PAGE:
Sunday, December 1, 2019

Dissent Duly Noted: LLCs, Private Ordering, and Ample Notice

Over at Kentucky Business Entity Law Blog, Tom Rutledge recently posted Respectfully, I Dissent: Dean Fershee and Elimination of Fiduciary Duties, in response to my recent paper, An Overt Disclosure Requirement for Eliminating the Fiduciary Duty of Loyalty. Tom and I have crossed paths many times over the past few years, and I greatly value his insight, expertise, and opinion. On this one, though, we will have to agree to disagree, but I recommend checking out his writing.  You may well agree with him.  

I actually agree with Tom in most cases when he says, "I do not believe there is justification for protecting people from the consequences of the contracts into which they enter." Similarly, I generally agree with Tom "that entering into an operating agreement that may be amended without the approval of a particular member constitutes that member placing themselves almost entirely at the mercy of those with the capacity to amend the operating agreement . . . . "  Nonetheless, I maintain that there is a subtle but significant difference where, as in Delaware, such changes can be made to completely eliminate (not just reduce or modify) the fiduciary duty of loyalty. 

As applied, Tom may be right. Still, until Delaware's recent change, we had a long history, in every U.S. jurisdiction, prohibiting the elimination of the duty of loyalty. It is simply expected, that at some basic level, those in control of an entity owe the entity some level of a duty of loyalty. Because that is such a long-held rule and expectation, I remain convinced that the option to eliminate the duty requires some type of special notice to those entering an entity. Until now, even conceding that a lack of control could put an LLC member "almost entirely at the mercy of those with the capacity to amend the operating agreement," the amending member's power was still limited by the duty of loyalty.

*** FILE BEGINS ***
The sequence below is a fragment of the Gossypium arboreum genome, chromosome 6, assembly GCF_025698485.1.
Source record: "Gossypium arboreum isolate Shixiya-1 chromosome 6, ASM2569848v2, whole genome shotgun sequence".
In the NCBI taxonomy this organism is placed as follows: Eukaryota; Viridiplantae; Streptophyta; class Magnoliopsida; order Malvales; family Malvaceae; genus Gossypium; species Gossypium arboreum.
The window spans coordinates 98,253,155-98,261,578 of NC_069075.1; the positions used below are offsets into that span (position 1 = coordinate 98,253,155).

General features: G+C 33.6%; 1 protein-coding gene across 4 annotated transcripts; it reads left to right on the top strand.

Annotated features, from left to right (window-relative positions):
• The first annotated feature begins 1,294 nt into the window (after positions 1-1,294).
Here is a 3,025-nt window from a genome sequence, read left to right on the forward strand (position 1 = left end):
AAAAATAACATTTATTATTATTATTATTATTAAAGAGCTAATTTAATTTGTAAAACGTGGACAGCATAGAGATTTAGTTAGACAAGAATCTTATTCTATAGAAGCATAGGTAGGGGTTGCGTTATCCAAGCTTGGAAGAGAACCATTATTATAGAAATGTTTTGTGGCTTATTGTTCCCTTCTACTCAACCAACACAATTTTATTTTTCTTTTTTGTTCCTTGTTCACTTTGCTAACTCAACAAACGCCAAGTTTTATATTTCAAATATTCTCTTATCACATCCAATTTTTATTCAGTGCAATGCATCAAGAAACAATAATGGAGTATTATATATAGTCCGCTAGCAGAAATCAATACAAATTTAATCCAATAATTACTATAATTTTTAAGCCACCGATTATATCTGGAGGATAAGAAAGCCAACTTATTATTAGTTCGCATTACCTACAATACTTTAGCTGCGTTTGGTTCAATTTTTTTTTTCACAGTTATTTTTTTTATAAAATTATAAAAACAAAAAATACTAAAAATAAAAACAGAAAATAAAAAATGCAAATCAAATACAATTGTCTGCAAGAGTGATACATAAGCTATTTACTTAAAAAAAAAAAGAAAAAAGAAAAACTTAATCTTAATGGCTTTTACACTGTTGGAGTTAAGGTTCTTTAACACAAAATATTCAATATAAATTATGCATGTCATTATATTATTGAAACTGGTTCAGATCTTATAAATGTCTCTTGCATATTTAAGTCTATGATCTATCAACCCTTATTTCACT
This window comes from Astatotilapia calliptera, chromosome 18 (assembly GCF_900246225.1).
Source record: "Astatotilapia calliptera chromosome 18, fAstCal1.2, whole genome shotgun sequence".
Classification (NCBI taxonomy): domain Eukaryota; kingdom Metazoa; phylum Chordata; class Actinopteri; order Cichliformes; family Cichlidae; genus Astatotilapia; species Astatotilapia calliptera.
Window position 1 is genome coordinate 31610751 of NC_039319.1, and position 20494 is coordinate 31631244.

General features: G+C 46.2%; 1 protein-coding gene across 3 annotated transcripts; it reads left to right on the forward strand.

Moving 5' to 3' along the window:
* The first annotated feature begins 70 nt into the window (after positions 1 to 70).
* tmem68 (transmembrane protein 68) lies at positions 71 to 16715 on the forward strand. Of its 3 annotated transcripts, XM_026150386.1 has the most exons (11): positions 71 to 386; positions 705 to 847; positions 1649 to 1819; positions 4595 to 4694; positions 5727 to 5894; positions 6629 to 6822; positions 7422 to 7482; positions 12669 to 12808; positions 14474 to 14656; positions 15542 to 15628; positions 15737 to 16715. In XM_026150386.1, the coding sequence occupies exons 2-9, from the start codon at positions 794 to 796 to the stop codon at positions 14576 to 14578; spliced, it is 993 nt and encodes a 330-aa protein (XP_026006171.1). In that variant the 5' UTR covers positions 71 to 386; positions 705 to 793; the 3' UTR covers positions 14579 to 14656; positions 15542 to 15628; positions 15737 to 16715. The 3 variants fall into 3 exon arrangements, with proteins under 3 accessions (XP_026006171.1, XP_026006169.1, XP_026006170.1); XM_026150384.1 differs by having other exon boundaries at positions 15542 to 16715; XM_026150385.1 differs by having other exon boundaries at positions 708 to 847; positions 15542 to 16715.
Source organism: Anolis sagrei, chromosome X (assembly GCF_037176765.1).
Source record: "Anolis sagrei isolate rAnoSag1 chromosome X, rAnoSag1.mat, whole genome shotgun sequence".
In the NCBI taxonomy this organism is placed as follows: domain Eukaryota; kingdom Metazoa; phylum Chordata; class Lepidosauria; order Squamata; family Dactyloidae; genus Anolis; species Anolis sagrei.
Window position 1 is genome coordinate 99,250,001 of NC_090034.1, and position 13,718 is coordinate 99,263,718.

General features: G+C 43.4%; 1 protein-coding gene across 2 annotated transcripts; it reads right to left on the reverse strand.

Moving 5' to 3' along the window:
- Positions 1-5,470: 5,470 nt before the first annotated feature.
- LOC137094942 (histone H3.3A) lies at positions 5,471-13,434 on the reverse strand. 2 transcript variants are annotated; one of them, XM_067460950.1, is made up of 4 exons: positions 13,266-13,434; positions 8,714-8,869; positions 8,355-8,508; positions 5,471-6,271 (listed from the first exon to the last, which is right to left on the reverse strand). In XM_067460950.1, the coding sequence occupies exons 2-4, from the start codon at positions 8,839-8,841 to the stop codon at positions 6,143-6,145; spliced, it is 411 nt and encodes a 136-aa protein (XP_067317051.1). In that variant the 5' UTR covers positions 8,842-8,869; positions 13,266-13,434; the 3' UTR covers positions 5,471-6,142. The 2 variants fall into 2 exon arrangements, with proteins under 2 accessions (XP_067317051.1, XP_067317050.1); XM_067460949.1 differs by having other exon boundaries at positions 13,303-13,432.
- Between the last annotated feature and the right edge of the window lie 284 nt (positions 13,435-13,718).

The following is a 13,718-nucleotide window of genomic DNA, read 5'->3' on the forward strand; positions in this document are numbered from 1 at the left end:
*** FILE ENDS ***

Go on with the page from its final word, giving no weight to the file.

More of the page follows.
Ultimately, I tend to be a big fan of private ordering and freedom of contract, especially for LLCs. But, when we change fundamental rules, I also think we should more overtly acknowledge those changes, for at least some period of time, to let people catch up.

Contracts, Corporations, Delaware, Joshua P. Fershee, LLCs | Permalink


My view (and I think you know it--or could predict it)? Notice is certainly better than no notice in a fiduciary duty elimination state like Delaware. But I still maintain that the bedrock assumption of fiduciary relations in a business association should not be completely discarded. As I have observed in my work, operating/limited liability company agreements are not contracts--or at least not common law contracts, although they often are enforced in a manner consistent with the enforcement of common law contracts. Operating/limited liability company agreements are statutorily permitted or required agreements that include both contractual provisions and entity governance arrangements that are not in the nature of contracts--they are more acknowledgements of structural, management, and control matters. I may later develop all of this in a separate post, but for now, I will just state my general view here.

Posted by: joanheminway | Dec 1, 2019 11:39:31 PM

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